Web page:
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Essay: New Ordeal

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/* Economic planning */
==Economic planning==
:'''''Main article'': [[Economic planning]]
[[Image:Economicplanning.JPG|right|250px|thumb|Criticism of Economic Planning was suppressed; F. A. Hayek's ''Road to Serfdom'' was rejected for publication 3 times "on political grounds" <ref>Richard Cockett, ''Thinking the Unthinkable: Think-Tanks and the Economic Counter-Revolution, 1931–1983'', Harper Collins, London 1995, pg. 100.</ref>]]
{{Cquote|Planning will become a function of the federal government; either that or the planning agency will supersede the government, which is why, of course, such a scheme will be assimilated to the State.|20px|20px|[[Rex Tugwell]]<ref>''The Principle of Planning and the Institution of Laissez Faire,'' Rexford G. Tugwell, The American Economic Review, vol. 22, no. 1, March 1932. [http://www.bartleby.com/73/147.html]</ref>}}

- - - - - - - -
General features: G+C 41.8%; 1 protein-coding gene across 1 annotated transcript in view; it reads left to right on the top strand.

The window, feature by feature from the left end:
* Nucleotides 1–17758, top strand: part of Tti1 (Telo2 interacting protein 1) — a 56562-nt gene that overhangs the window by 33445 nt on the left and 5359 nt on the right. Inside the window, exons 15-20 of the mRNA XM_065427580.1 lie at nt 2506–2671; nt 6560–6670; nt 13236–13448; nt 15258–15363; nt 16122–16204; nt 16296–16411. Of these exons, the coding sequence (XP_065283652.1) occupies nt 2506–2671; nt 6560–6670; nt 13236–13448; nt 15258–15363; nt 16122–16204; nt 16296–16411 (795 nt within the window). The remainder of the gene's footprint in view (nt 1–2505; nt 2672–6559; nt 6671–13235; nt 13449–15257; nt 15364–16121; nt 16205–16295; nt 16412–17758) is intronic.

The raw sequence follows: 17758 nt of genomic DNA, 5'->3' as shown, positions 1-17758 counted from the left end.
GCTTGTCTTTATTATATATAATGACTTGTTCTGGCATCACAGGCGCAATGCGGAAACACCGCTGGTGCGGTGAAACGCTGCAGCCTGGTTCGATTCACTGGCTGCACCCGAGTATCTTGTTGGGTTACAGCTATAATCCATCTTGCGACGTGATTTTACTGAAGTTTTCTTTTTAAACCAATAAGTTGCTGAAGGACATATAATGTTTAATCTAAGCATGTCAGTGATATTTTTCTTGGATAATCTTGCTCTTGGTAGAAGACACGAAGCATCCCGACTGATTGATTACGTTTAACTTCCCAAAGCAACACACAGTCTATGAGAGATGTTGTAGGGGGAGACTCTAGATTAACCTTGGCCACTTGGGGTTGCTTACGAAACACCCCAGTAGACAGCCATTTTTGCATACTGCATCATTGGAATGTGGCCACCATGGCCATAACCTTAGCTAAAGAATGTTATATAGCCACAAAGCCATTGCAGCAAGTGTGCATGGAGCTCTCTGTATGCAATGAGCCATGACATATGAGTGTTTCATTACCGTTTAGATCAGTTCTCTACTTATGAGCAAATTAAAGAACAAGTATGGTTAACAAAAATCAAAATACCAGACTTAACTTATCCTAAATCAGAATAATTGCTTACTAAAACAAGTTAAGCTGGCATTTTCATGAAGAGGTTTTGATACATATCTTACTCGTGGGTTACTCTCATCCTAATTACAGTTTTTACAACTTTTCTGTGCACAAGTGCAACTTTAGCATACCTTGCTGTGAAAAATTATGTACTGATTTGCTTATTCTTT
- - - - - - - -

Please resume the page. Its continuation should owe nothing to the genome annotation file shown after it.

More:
The New Deal did not attempted, unsuccessfully, to promote economic recovery. Instead, rather it established a system which required a permanent crisis to support created a military industrial complexdependent class of Americans. The system resembled the managed and bureaucratized, state supported system of [[Germany]] before [[World War I]]. Before this regime the United States lived in a system which depended for its economic expansion upon private investment in private enterprise. After World War II the US lived in a system which depended for its expansion and vitality upon the government. This is a system, based upon a pre-World War II European model created at the moment when it had fallen into complete disrepute and disintegration in Europe.<ref>[http://www.rooseveltmyth.com/book/fdrmyth_Chapter_Fifteen___The_Roosevelt_.htm ''The Roosevelt Myth'', Book 3, Ch. 14], John T. Flynn, Fox and Wilkes, 1948.</ref>
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